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Enemies of Empire?

Written by geoff holsclaw : January 28, 2008

Mark’s wonderful recent post “is America an Empire” has stirred the waters quite well. So I thought I would wade into the swirling poorl and talk a bit more about Empire and Enemies. For the idea that the Empire is our Enemy didn’t seem to sit well with some readers. “Aren’t we supposed to love our enemies?” “Should the Church really understand itself as having enemies, such as the State or Empire?” “Isn’t this dangerous exclusionary language?”

To such questions I would answer, the State/Empire is the enemy because it is an enemy of Repentance. It is impossible for the State to repent. And conversely, repentance is resistance to Empire.

It is all the rage among liberals to point out the pathological nature of President Bush, that he is incapable of admitting error in his decision to go to war with Iraq (among many other decisions). But I would say this is not some idiosyncratic pathology particular to Bush. Rather, the presidency as such and the entire State apparatus IS constituted pathologically, requiring a subjective commitment to its current form. As the French political philosophy Alain Badiou says, “It’s simply not true that you can participate in a system as powerful and as ramified as parliamentarism without a real subjective commitment to it…In order to participate in electoral or governmental representation, you have to conform to the subjectivity it demands.” And I would say part of this ‘subjective commitment’ to the State entails the inability to show the weakness of repentance.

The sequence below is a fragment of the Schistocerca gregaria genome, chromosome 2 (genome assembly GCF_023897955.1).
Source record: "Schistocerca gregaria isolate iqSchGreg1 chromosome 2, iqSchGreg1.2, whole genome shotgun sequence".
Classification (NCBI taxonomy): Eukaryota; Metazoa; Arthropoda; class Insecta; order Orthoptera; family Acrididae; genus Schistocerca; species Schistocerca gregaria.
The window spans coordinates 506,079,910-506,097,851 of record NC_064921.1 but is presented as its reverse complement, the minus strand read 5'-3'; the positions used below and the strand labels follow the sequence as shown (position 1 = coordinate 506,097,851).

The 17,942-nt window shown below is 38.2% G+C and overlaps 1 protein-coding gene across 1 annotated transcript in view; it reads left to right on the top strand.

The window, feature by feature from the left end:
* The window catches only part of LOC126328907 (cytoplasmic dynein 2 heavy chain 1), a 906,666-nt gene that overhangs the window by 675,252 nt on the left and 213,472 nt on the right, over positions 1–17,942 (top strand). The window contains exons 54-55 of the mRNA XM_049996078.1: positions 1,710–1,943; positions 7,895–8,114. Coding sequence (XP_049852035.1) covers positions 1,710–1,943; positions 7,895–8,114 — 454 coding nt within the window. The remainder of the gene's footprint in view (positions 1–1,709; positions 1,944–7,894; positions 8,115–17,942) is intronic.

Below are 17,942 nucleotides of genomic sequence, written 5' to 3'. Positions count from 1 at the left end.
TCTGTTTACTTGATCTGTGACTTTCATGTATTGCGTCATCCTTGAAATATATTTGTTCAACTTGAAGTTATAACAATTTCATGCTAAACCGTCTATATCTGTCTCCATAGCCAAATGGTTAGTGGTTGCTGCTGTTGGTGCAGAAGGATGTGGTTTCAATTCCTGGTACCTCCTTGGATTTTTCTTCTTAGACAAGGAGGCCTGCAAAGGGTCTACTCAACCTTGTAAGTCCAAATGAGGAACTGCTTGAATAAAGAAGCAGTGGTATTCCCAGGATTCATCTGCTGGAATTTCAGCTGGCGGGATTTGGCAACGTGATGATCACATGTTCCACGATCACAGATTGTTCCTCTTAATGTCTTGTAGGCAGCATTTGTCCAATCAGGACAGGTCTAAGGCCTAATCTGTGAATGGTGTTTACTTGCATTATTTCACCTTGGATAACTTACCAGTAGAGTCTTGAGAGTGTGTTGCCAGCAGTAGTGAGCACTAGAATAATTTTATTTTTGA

The inability to practice repentance requires that the Enemy is always something else, somewhere else, and someone else. Perhaps the Enemy has crossed our borders (as illegal immigrants and terrorists), but conceptually/ideologically the Enemy is always outside the State. After 9/11, it was impossible for the USA to repent of the American Dream, to repent of it consumer habits, or repent of its tacit domination of the developing world (or should we say, kept from developing world). Indeed, President Bush only reasserted this commitment to consumerism when he told the nation to go out shopping to show our Enemies that we will not be defeated.

But for Church, the Enemy is always lurking within, clawing at the doors of our heart, and in fact, always already part of us. In the practice of repentance the Enemy is named, acknowledged, and turned from. Only in repentance is a gap and a division opened, into which God can act, between what we are and what we are becoming. Only in the weakness of repentance do we admit we are powerless to change anything. And it is for all these reasons that the Powerful do not (can not) repent. And for this, the State must be understood as an idolatrous Enemy.

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Comments

8 Responses to “Enemies of Empire?”

  1. Mark Dixon on January 28th, 2008 11:12 am